Summer school went first.
Then, as the state budget crisis continued, legislators dropped the required school year length from 180 to 175 days to offset deep education funding cuts.
Now state officials have OK’d eliminating seven more days—down to 168—if a $1.5 billion cut needs to be made to schools at midyear. Any employee furloughs, however, would have to be negotiated with local unions.
“It’s getting to a point where we’re not able to meet the needs of our students,” said Trudy Tuttle Arriaga, superintendent of the Ventura Unified School District.
“When we’re not able to offer summer school, and we are decreasing the number of days ... we’re jeopardizing the quality of education,” she said.
After three years of deep education cuts, the recently passed state budget proposes mostly flat funding for K-12 schools. But the budget also includes about $4 billion in additional tax revenue that officials have projected. If at least half of that money doesn’t materialize, school funding would be cut by about $1.5 billion at midyear.
It creates uncertainty for school districts, but state legislators barred them from considering it when setting their budgets for the year, hoping to stave off class-size increases or teacher layoffs.
“Fiscally and ethically that puts us in a really, really precarious position,” Arriaga said. “How are you to plan for flat funding when it’s articulated that we might have midyear cuts?”
In recent years local districts have cut hundreds of positions, shortened the school year, increased class sizes and eliminated some programs in response to the budget crisis.
Districts have maintained some programs by relying on one-time funds, such as federal stimulus dollars. Because some of that funding is gone, districts have financial challenges even without further state cuts.
Local educators are looking at options and hope to get more clarification from the state, said Ken Prosser, associate superintendent of the Ventura County Office of Education.
“I think most of our districts are not rushing into anything. I think they are trying to review what’s going on and make informed decisions about how they need to move forward through this process,” Prosser said.
State legislators OK’d several other changes that have created angst for educators, including giving districts a year reprieve from having to show they will be able to meet all financial obligations over a three-year period.
That move concerns Prosser. It’s impossible to plan effectively too far into the future, he said.
“But you can’t just budget in a bubble for one year,” Prosser said. “You have to always consider how your decisions today will affect the district in the future.”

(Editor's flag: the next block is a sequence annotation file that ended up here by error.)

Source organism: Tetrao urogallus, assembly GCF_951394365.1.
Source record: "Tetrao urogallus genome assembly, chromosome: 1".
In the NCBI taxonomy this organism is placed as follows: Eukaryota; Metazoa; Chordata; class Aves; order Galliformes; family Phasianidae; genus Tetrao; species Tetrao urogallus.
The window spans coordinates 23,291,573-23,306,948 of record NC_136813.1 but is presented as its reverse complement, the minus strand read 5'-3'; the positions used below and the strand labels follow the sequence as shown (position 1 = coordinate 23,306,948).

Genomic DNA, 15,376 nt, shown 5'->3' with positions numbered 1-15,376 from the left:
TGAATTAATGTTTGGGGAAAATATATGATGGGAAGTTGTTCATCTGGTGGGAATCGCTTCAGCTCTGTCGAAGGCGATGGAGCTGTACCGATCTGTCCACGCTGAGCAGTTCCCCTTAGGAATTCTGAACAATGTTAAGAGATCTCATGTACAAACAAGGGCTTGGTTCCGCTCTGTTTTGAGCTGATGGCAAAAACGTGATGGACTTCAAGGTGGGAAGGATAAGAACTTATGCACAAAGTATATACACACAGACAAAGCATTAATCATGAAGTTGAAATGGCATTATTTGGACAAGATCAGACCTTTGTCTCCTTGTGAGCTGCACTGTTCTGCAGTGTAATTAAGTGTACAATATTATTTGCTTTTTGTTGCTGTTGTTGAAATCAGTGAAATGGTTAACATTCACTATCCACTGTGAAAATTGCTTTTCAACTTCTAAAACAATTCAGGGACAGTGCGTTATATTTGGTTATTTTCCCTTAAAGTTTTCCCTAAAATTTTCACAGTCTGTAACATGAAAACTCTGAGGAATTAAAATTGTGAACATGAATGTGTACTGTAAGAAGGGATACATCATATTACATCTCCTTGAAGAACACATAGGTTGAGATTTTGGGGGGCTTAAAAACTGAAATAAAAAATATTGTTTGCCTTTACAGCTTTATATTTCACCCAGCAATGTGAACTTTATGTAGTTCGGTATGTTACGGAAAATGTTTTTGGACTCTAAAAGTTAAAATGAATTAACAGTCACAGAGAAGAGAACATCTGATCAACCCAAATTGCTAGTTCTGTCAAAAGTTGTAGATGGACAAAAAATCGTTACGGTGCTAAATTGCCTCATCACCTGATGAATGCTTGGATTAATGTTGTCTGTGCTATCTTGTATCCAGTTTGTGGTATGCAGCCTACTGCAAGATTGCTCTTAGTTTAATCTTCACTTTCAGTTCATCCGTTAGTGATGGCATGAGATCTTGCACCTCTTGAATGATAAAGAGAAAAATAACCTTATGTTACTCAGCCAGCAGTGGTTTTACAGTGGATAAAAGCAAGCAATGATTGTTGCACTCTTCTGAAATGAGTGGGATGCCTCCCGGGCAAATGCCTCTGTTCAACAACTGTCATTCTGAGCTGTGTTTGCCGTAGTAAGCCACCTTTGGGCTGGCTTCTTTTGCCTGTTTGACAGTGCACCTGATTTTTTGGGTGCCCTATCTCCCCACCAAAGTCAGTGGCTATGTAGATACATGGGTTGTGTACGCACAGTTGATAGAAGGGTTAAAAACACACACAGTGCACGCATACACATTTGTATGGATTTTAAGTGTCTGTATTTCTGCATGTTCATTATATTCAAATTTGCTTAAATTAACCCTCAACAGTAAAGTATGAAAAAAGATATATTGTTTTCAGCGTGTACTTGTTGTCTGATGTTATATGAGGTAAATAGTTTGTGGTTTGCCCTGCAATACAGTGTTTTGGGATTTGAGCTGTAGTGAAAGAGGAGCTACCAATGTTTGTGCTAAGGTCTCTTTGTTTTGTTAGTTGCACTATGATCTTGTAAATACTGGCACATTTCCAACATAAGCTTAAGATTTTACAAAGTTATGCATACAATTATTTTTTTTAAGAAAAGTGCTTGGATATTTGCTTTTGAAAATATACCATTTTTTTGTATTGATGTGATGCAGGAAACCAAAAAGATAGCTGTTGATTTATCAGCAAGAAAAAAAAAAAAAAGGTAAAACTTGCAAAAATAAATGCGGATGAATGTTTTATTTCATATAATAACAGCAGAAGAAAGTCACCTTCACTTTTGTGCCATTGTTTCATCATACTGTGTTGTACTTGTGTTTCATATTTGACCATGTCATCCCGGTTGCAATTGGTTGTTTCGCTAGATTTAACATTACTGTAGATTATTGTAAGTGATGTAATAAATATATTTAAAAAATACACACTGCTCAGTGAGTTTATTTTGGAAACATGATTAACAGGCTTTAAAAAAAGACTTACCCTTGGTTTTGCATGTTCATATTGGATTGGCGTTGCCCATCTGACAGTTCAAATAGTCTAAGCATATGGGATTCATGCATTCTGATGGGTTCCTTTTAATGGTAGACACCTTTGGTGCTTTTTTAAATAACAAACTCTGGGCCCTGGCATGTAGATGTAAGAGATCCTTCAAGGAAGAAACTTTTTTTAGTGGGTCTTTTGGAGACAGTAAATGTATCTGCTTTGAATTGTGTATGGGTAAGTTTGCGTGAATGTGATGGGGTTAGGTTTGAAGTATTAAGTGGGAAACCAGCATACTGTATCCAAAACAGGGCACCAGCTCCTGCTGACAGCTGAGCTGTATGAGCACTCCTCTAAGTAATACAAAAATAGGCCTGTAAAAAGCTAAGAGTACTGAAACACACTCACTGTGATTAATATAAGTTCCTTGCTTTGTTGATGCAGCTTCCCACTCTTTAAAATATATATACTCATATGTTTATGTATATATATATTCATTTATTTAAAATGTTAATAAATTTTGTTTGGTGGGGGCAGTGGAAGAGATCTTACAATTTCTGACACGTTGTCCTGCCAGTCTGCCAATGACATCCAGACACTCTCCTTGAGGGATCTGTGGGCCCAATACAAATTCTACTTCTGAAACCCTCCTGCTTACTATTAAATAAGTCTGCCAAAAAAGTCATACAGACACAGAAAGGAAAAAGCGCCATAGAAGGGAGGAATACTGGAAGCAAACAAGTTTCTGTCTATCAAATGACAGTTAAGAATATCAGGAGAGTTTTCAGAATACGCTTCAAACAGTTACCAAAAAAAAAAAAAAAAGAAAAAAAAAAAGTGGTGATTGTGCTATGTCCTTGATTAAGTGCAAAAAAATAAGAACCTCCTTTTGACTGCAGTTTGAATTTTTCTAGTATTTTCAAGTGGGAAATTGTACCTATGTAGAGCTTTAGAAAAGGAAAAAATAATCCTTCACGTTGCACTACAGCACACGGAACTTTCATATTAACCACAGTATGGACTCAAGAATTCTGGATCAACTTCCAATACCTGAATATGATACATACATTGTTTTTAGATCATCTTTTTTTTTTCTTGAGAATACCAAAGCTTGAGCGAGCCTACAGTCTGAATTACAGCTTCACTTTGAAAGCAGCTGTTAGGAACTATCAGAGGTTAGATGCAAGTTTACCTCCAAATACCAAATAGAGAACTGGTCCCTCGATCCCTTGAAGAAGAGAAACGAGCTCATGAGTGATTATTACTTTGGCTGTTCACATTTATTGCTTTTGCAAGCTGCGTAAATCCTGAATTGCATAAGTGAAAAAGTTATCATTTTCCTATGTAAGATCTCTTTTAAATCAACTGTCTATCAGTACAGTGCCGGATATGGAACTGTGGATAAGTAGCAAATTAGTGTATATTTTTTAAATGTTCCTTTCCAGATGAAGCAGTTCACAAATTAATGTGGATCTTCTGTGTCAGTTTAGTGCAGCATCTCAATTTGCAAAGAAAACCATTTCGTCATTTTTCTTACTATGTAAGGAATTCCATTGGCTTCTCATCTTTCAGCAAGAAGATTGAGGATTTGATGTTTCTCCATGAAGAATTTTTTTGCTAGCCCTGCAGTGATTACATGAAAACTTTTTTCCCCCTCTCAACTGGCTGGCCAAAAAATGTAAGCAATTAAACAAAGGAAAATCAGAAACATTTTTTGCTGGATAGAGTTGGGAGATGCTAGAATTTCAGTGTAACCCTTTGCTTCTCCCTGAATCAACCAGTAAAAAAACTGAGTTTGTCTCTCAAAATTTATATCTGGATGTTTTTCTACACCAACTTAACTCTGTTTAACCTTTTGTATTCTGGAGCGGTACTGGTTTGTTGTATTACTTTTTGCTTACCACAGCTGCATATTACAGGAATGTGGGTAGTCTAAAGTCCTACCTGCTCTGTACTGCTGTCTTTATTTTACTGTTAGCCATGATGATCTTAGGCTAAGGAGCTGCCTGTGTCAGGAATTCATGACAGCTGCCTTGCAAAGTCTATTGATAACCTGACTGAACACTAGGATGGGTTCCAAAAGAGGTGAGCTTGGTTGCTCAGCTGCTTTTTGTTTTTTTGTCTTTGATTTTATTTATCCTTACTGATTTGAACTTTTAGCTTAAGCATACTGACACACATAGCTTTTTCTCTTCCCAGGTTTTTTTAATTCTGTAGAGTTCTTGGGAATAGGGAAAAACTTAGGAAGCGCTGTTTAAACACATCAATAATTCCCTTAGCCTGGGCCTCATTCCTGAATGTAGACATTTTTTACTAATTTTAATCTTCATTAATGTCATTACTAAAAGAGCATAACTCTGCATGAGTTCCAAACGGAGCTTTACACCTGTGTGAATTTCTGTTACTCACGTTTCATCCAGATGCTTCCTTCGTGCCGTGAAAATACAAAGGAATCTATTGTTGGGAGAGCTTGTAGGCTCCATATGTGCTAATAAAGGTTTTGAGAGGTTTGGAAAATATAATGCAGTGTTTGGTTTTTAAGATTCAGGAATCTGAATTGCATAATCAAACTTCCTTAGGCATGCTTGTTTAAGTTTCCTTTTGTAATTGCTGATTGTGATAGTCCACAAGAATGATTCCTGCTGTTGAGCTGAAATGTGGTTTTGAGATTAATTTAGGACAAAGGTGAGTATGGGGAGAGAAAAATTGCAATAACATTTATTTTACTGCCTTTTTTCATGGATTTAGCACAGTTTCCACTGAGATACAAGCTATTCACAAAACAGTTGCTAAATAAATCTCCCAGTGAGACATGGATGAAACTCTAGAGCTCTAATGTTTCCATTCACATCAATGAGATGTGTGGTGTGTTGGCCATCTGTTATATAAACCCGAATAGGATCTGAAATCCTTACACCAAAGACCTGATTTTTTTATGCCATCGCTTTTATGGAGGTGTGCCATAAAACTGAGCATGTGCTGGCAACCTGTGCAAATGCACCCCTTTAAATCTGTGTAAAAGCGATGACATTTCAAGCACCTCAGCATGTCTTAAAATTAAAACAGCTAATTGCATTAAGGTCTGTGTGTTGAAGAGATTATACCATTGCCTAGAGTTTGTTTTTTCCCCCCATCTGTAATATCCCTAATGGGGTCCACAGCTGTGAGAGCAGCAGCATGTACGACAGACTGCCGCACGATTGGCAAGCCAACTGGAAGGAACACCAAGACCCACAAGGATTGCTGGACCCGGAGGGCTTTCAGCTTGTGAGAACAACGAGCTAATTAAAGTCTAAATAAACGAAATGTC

Prosser said the state may have had concerns that districts would be too conservative and impose layoffs and program cuts that might not be necessary. But no one knows what next year’s funding will look like, he said.
Local districts may have been cautious and not counted on 100 percent of the state’s proposed funding. But they likely would have counted on most of it, which would mean rescinding layoffs and pulling back on planned cuts, he said.
“School districts are in business to educate kids, and they want to educate kids,” he said.
There are pros and cons to multiyear plans, said Arleigh Kidd, a Simi Valley Unified School District trustee and an organizer for the California Teachers Association. Planning for the future is important, but it can force districts to be too conservative, he said.
Districts must strike a balance, Kidd said. He thinks Simi Valley has done that. While trustees passed a conservative budget by the mandatory deadline of June 30, they hope to soon bring back some of the laid-off employees and undo other cuts.
Ventura Unified officials have pulled back on some cuts already. Weeks ago, when it looked like schools would be getting flat funding, they reduced a planned 10-day furlough to eight days. Now that a state budget is in place, district officials will take another look at possibilities for next year, Arriaga said.
Through nearly $20 million in state cuts in recent years to Ventura Unified, district officials have done their best to keep people employed and maintain programs, she said.
“But ... as a superintendent, I definitely want to ensure solvency for the next three years,” she said. “I’m not comfortable saying, ‘Let’s spend it all and see what happens.’ ”
Copyright (c) 2011, Ventura County Star, Calif. Distributed by McClatchy-Tribune Information Services.